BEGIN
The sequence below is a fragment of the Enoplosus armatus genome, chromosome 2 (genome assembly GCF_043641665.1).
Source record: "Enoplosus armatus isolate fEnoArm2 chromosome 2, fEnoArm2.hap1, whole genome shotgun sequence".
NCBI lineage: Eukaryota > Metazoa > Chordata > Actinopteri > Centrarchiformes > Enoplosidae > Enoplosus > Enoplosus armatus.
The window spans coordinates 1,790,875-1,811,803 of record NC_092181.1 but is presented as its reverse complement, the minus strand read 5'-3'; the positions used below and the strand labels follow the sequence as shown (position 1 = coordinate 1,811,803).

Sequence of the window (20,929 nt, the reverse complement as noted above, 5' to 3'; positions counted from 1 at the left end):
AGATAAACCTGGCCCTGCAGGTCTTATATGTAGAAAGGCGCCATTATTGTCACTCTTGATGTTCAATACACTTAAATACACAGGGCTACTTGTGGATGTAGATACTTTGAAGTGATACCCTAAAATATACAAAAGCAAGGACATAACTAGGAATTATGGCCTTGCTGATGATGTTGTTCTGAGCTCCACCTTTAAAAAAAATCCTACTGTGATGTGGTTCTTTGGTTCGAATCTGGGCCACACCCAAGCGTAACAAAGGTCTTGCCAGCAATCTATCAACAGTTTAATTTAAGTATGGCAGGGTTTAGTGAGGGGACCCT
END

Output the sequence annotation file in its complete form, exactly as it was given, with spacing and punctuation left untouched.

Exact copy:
The sequence below is a fragment of the Enoplosus armatus genome, chromosome 2 (genome assembly GCF_043641665.1).
Source record: "Enoplosus armatus isolate fEnoArm2 chromosome 2, fEnoArm2.hap1, whole genome shotgun sequence".
NCBI lineage: Eukaryota > Metazoa > Chordata > Actinopteri > Centrarchiformes > Enoplosidae > Enoplosus > Enoplosus armatus.
The window spans coordinates 1,790,875-1,811,803 of record NC_092181.1 but is presented as its reverse complement, the minus strand read 5'-3'; the positions used below and the strand labels follow the sequence as shown (position 1 = coordinate 1,811,803).

Sequence of the window (20,929 nt, the reverse complement as noted above, 5' to 3'; positions counted from 1 at the left end):
AGATAAACCTGGCCCTGCAGGTCTTATATGTAGAAAGGCGCCATTATTGTCACTCTTGATGTTCAATACACTTAAATACACAGGGCTACTTGTGGATGTAGATACTTTGAAGTGATACCCTAAAATATACAAAAGCAAGGACATAACTAGGAATTATGGCCTTGCTGATGATGTTGTTCTGAGCTCCACCTTTAAAAAAAATCCTACTGTGATGTGGTTCTTTGGTTCGAATCTGGGCCACACCCAAGCGTAACAAAGGTCTTGCCAGCAATCTATCAACAGTTTAATTTAAGTATGGCAGGGTTTAGTGAGGGGACCCT